I thank the hon. Gentleman for that, but I think it was a fairly pointless question. I am not in a position to go back and change the past. I am here in this Chamber talking about now.
The Government have had far more income from the scheme than they ever imagined. Many of the beneficiaries who are still with us are increasingly suffering with industry-related health conditions and are in need of support. It would be relatively simple for the Government to shift the balance, perhaps by offering a 70:30 split or going even further. The risk to the Government and the taxpayer is not what it was in 1994. We can split hairs about when the right time to do this might have been, and it was probably several years ago, but we are here now and we are talking about it.
Colleagues have gone into great detail about the costs and benefits of changing the balance. I have sought to do so previously with Ministers, but I feel that the best advocates for the change are the mineworkers themselves. That is why I have sought to get them together with campaigners, trustees and the Government to discuss this. I believe it is now time for the Government to undertake a formal review of the arrangements and consider the case for reform in proper detail.
Former coalfield communities are among the poorest in the country, and older people in particular struggle to make ends meet without savings and without much support beyond their pension arrangements. These coalfield communities are among the hardest working and longest suffering in our country, as the hon. Member for Easington said. The miners worked in darkness so that we could have light and, although much of that happened before I was born, I have every respect for those constituents in my community who worked incredibly hard to look after the rest of us and to ensure that we could have the quality of life that we expected.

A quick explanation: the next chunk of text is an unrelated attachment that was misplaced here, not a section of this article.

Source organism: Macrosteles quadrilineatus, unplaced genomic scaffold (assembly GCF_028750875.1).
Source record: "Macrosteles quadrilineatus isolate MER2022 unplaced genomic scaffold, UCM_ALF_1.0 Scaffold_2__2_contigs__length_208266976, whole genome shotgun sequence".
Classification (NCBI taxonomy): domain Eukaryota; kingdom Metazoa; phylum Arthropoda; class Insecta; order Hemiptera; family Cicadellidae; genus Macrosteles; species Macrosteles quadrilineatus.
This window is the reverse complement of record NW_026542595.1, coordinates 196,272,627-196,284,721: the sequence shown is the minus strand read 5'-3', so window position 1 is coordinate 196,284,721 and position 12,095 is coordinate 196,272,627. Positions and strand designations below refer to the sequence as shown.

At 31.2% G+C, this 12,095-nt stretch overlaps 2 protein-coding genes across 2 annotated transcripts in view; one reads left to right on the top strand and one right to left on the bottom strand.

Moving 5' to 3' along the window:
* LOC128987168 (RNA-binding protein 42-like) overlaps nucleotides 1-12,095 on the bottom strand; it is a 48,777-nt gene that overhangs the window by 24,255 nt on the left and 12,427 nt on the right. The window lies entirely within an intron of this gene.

Ensuring that miners can keep more of the surplus from these investments will have a life-changing effect. Many of them are on low incomes and it would help to boost their lives individually while they are still around to spend that money. It would also help to boost whole communities, such as mine in Mansfield and Warsop. As my hon. Friend Andrew Bridgen said, more money in miners’ pockets in communities such as Mansfield is money that will be reinvested back into those deprived communities and help to boost them.
Some have suggested an increased guarantee as a compromise to cover the scheme’s bonuses, but although that sounds nice—and sounds like Government doing something—it will not put any extra money into the pockets of those miners. It would merely guarantee what they already get. We have already seen that the risk of needing that guarantee is very small, so I do not think that that is good enough. This is a chance for the Government to show that we are on the side of people who have worked hard and paid into the system, and that we will help them. To me, that is what the Conservative party should be about, so I hope that the new Minister and his Department will work alongside the Treasury and the trustees to review the scheme and to ensure that the hard-working miners who gave so much to their communities, including in Mansfield, will receive their fair share. I look forward to discussing this with him further.